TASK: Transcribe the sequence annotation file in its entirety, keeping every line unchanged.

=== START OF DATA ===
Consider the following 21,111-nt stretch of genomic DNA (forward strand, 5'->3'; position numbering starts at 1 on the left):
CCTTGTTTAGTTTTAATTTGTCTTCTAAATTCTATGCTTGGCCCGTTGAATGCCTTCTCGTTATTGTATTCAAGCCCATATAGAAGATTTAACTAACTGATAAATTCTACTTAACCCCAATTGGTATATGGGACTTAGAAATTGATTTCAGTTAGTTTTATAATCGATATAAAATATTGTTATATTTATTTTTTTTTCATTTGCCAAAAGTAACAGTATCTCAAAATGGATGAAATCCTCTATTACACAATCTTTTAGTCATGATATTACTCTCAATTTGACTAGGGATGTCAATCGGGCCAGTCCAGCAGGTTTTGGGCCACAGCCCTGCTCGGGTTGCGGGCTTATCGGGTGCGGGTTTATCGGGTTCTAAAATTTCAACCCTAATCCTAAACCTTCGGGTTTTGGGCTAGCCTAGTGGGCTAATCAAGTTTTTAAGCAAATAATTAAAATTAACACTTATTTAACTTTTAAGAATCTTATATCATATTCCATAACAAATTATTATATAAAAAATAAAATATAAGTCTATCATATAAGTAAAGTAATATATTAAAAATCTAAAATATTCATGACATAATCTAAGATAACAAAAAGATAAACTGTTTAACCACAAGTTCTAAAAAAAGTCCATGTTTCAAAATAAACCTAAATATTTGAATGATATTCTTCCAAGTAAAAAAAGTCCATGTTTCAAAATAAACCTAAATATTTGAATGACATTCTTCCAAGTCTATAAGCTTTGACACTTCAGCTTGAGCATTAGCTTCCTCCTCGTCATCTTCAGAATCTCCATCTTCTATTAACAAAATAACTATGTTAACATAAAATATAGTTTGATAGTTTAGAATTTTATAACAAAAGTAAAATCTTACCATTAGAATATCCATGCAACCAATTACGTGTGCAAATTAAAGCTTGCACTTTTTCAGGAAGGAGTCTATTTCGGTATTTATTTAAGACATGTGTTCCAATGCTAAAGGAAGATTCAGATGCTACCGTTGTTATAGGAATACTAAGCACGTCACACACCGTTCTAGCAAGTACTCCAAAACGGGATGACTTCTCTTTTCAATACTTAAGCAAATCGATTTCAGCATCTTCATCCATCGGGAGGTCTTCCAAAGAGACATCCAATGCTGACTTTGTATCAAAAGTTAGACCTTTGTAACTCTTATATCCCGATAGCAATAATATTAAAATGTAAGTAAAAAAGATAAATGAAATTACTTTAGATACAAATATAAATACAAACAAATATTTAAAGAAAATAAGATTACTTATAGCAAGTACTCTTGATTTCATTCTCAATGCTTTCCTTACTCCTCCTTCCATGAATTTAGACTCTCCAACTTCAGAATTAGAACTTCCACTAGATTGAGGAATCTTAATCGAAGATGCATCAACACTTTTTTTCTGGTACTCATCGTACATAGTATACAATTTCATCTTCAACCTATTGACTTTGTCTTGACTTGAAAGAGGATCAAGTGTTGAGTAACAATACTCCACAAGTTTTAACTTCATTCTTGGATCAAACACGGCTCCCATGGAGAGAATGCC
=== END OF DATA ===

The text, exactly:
Consider the following 21,111-nt stretch of genomic DNA (forward strand, 5'->3'; position numbering starts at 1 on the left):
CCTTGTTTAGTTTTAATTTGTCTTCTAAATTCTATGCTTGGCCCGTTGAATGCCTTCTCGTTATTGTATTCAAGCCCATATAGAAGATTTAACTAACTGATAAATTCTACTTAACCCCAATTGGTATATGGGACTTAGAAATTGATTTCAGTTAGTTTTATAATCGATATAAAATATTGTTATATTTATTTTTTTTTCATTTGCCAAAAGTAACAGTATCTCAAAATGGATGAAATCCTCTATTACACAATCTTTTAGTCATGATATTACTCTCAATTTGACTAGGGATGTCAATCGGGCCAGTCCAGCAGGTTTTGGGCCACAGCCCTGCTCGGGTTGCGGGCTTATCGGGTGCGGGTTTATCGGGTTCTAAAATTTCAACCCTAATCCTAAACCTTCGGGTTTTGGGCTAGCCTAGTGGGCTAATCAAGTTTTTAAGCAAATAATTAAAATTAACACTTATTTAACTTTTAAGAATCTTATATCATATTCCATAACAAATTATTATATAAAAAATAAAATATAAGTCTATCATATAAGTAAAGTAATATATTAAAAATCTAAAATATTCATGACATAATCTAAGATAACAAAAAGATAAACTGTTTAACCACAAGTTCTAAAAAAAGTCCATGTTTCAAAATAAACCTAAATATTTGAATGATATTCTTCCAAGTAAAAAAAGTCCATGTTTCAAAATAAACCTAAATATTTGAATGACATTCTTCCAAGTCTATAAGCTTTGACACTTCAGCTTGAGCATTAGCTTCCTCCTCGTCATCTTCAGAATCTCCATCTTCTATTAACAAAATAACTATGTTAACATAAAATATAGTTTGATAGTTTAGAATTTTATAACAAAAGTAAAATCTTACCATTAGAATATCCATGCAACCAATTACGTGTGCAAATTAAAGCTTGCACTTTTTCAGGAAGGAGTCTATTTCGGTATTTATTTAAGACATGTGTTCCAATGCTAAAGGAAGATTCAGATGCTACCGTTGTTATAGGAATACTAAGCACGTCACACACCGTTCTAGCAAGTACTCCAAAACGGGATGACTTCTCTTTTCAATACTTAAGCAAATCGATTTCAGCATCTTCATCCATCGGGAGGTCTTCCAAAGAGACATCCAATGCTGACTTTGTATCAAAAGTTAGACCTTTGTAACTCTTATATCCCGATAGCAATAATATTAAAATGTAAGTAAAAAAGATAAATGAAATTACTTTAGATACAAATATAAATACAAACAAATATTTAAAGAAAATAAGATTACTTATAGCAAGTACTCTTGATTTCATTCTCAATGCTTTCCTTACTCCTCCTTCCATGAATTTAGACTCTCCAACTTCAGAATTAGAACTTCCACTAGATTGAGGAATCTTAATCGAAGATGCATCAACACTTTTTTTCTGGTACTCATCGTACATAGTATACAATTTCATCTTCAACCTATTGACTTTGTCTTGACTTGAAAGAGGATCAAGTGTTGAGTAACAATACTCCACAAGTTTTAACTTCATTCTTGGATCAAACACGGCTCCCATGGAGAGAATGCC